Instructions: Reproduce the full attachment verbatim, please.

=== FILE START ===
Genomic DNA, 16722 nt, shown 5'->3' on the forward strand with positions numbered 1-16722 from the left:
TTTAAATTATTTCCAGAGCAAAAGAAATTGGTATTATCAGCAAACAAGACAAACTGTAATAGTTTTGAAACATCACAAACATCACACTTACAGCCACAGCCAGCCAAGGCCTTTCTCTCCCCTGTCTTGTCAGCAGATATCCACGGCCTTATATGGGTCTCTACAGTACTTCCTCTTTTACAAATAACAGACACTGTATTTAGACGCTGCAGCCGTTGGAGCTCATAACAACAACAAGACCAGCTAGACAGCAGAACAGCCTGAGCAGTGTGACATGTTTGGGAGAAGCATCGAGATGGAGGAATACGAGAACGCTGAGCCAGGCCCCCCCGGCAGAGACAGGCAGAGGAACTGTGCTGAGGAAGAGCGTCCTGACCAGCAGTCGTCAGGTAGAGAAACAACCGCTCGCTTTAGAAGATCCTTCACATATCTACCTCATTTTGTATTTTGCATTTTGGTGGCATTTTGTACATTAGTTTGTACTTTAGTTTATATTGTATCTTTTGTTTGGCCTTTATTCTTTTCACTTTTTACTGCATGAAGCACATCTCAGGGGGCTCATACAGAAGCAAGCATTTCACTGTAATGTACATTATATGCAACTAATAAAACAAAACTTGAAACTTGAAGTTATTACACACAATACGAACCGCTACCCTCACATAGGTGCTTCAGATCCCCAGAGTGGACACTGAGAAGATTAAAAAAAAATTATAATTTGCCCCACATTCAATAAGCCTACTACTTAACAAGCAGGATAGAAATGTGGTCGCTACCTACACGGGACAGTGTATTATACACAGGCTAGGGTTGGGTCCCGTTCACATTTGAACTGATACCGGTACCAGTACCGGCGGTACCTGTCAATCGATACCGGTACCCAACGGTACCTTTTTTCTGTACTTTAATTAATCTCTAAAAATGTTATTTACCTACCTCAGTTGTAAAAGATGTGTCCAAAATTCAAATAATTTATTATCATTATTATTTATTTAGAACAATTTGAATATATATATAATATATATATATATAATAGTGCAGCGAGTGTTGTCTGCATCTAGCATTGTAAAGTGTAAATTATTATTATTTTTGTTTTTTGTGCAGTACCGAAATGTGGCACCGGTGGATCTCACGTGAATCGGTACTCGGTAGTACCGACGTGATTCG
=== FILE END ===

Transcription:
Genomic DNA, 16722 nt, shown 5'->3' on the forward strand with positions numbered 1-16722 from the left:
TTTAAATTATTTCCAGAGCAAAAGAAATTGGTATTATCAGCAAACAAGACAAACTGTAATAGTTTTGAAACATCACAAACATCACACTTACAGCCACAGCCAGCCAAGGCCTTTCTCTCCCCTGTCTTGTCAGCAGATATCCACGGCCTTATATGGGTCTCTACAGTACTTCCTCTTTTACAAATAACAGACACTGTATTTAGACGCTGCAGCCGTTGGAGCTCATAACAACAACAAGACCAGCTAGACAGCAGAACAGCCTGAGCAGTGTGACATGTTTGGGAGAAGCATCGAGATGGAGGAATACGAGAACGCTGAGCCAGGCCCCCCCGGCAGAGACAGGCAGAGGAACTGTGCTGAGGAAGAGCGTCCTGACCAGCAGTCGTCAGGTAGAGAAACAACCGCTCGCTTTAGAAGATCCTTCACATATCTACCTCATTTTGTATTTTGCATTTTGGTGGCATTTTGTACATTAGTTTGTACTTTAGTTTATATTGTATCTTTTGTTTGGCCTTTATTCTTTTCACTTTTTACTGCATGAAGCACATCTCAGGGGGCTCATACAGAAGCAAGCATTTCACTGTAATGTACATTATATGCAACTAATAAAACAAAACTTGAAACTTGAAGTTATTACACACAATACGAACCGCTACCCTCACATAGGTGCTTCAGATCCCCAGAGTGGACACTGAGAAGATTAAAAAAAAATTATAATTTGCCCCACATTCAATAAGCCTACTACTTAACAAGCAGGATAGAAATGTGGTCGCTACCTACACGGGACAGTGTATTATACACAGGCTAGGGTTGGGTCCCGTTCACATTTGAACTGATACCGGTACCAGTACCGGCGGTACCTGTCAATCGATACCGGTACCCAACGGTACCTTTTTTCTGTACTTTAATTAATCTCTAAAAATGTTATTTACCTACCTCAGTTGTAAAAGATGTGTCCAAAATTCAAATAATTTATTATCATTATTATTTATTTAGAACAATTTGAATATATATATAATATATATATATATAATAGTGCAGCGAGTGTTGTCTGCATCTAGCATTGTAAAGTGTAAATTATTATTATTTTTGTTTTTTGTGCAGTACCGAAATGTGGCACCGGTGGATCTCACGTGAATCGGTACTCGGTAGTACCGACGTGATTCG